|UNITED STATES OF AMERICA,||
Arnoldo Gutierrez-Ayala pled guilty to one count of conspiracy to possess with intent to distribute more than fifty grams of a mixture or substance containing a detectable amount of methamphetamine, in violation of 21 U.S.C. §§ 841(a)(1), (b)(1)(B), and 846. He was sentenced to 87 months' imprisonment, followed by four years of supervised release. He appeals his sentence, arguing that the district court erred in applying a firearm enhancement pursuant to United States Sentencing Commission, Guidelines Manual ("USSG"), §2D1.1(b)(1) (Nov. 2003). For the reasons set forth below, we affirm.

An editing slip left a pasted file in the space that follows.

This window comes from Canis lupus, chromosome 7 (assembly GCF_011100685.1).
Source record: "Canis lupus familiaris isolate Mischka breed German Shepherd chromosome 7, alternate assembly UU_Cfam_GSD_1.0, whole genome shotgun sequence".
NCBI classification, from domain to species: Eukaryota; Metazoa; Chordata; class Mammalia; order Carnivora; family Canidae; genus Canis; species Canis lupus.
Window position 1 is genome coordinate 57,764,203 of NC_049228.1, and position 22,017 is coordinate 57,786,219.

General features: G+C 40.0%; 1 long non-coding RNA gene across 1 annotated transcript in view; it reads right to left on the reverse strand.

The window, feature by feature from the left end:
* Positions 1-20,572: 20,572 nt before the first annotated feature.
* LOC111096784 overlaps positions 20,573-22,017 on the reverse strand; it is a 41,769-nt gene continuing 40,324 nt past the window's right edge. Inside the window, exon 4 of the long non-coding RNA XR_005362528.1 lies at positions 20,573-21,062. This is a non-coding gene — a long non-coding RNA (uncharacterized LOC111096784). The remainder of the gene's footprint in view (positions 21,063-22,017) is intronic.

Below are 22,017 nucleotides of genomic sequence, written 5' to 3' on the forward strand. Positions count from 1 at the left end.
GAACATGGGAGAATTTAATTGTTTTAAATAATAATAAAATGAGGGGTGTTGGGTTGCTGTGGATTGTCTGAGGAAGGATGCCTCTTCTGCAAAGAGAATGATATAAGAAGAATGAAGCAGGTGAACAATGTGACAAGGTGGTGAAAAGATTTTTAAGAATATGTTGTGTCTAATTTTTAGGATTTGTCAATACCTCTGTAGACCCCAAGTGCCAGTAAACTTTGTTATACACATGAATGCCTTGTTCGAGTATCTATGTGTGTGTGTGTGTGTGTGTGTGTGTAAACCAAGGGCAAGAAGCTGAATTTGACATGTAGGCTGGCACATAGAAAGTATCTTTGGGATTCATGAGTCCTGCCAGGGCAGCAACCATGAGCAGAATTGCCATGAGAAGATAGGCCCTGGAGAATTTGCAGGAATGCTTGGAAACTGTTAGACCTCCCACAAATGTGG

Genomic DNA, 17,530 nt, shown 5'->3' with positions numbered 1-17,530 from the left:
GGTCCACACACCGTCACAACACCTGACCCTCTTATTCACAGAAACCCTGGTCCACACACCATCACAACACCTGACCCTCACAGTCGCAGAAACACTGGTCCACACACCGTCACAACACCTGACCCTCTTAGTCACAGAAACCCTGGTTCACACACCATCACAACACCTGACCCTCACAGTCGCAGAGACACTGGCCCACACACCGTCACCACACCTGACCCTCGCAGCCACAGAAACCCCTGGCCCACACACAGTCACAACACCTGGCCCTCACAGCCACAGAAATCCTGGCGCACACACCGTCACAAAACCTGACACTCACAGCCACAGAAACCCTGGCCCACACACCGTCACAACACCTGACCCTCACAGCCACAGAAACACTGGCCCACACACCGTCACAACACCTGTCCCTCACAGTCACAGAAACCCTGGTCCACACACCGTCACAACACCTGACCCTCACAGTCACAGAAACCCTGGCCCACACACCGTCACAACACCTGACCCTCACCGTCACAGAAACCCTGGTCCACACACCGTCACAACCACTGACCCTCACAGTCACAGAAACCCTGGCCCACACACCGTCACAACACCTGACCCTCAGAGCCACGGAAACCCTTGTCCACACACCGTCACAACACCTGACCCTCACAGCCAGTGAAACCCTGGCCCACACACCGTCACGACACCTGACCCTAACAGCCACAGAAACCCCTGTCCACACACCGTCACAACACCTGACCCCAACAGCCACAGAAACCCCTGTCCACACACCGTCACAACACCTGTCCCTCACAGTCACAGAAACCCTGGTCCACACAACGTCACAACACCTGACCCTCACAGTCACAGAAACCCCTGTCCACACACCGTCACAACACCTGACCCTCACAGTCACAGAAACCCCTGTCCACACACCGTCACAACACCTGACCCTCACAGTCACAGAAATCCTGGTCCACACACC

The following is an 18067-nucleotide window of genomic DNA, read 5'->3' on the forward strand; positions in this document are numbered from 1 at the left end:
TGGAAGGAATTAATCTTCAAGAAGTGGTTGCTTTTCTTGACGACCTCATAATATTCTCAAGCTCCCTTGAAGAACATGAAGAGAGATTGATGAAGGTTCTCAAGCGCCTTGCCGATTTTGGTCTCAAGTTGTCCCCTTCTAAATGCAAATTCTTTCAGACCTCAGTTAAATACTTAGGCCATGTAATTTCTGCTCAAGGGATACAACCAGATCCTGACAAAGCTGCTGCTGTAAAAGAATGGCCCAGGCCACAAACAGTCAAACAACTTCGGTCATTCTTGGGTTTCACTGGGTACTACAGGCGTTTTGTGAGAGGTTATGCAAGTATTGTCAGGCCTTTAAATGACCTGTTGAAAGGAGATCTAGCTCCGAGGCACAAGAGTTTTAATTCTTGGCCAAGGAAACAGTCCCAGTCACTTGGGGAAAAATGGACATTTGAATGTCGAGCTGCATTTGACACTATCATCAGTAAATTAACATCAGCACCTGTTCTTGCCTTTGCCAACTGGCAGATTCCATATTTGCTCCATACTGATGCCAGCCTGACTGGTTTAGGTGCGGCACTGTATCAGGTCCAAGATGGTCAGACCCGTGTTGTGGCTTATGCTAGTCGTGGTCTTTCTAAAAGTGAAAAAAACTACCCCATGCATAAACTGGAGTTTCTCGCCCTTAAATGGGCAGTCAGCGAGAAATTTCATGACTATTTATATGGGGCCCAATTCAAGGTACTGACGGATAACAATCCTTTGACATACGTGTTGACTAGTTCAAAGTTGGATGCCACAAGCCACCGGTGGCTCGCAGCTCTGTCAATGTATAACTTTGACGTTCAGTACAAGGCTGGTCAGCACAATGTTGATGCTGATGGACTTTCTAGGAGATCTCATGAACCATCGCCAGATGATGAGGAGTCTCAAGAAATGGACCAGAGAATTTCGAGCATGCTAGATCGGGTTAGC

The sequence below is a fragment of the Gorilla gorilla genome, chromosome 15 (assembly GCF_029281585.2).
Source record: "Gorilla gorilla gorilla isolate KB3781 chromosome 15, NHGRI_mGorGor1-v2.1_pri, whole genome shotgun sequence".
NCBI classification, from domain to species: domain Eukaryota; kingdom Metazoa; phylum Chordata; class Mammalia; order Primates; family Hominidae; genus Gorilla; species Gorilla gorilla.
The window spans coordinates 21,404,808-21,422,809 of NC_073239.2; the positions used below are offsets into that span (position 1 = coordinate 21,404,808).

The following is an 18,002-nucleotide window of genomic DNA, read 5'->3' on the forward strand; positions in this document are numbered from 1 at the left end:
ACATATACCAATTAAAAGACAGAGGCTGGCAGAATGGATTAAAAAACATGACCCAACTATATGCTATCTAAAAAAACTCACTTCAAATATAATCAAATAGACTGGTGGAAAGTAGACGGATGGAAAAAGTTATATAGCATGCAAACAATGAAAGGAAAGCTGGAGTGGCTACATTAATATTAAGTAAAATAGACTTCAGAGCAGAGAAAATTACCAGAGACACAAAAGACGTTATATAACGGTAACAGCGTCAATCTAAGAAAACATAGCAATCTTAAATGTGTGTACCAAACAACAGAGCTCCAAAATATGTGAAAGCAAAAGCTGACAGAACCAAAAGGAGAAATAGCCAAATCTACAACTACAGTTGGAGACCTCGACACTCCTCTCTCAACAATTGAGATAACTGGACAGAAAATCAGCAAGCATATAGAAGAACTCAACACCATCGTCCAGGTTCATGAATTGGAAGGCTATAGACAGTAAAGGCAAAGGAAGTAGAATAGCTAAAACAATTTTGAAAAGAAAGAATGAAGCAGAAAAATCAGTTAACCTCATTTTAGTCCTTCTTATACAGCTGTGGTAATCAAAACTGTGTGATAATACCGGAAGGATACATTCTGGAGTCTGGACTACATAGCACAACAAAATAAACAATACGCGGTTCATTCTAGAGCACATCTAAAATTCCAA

Between November 2002 and April 2003, an individual working as an informant for the Drug Enforcement Administration ("DEA") made several controlled purchases from Gutierrez-Ayala, involving a total of approximately four pounds of methamphetamine. The first of these transactions took place on November 5 at Gutierrez-Ayala's residence. The informant wore a wire during the transaction and was debriefed afterwards by DEA agents. According to the later testimony of one of these agents, the informant related that the transaction took place in the garage area and that while he and Gutierrez-Ayala were talking, Gutierrez-Ayala "went to a toolbox within the garage and brought to him wrapped in a red towel a [black] .45 caliber handgun" with wood grips. Tr. of Sentencing Day 2 at 30, 52, R. Vol. VI. Gutierrez-Ayala "told the [informant] that he had purchased the gun at a local gun show and . . . that he had had other weapons." Id. at 30. According to the agent's testimony, in conjunction with showing the informant the gun, Gutierrez-Ayala also described a difficulty he had had with an associate who had not yet paid for the methamphetamine he had bought, and indicated "that he was going to hurt this associate." Id. at 31.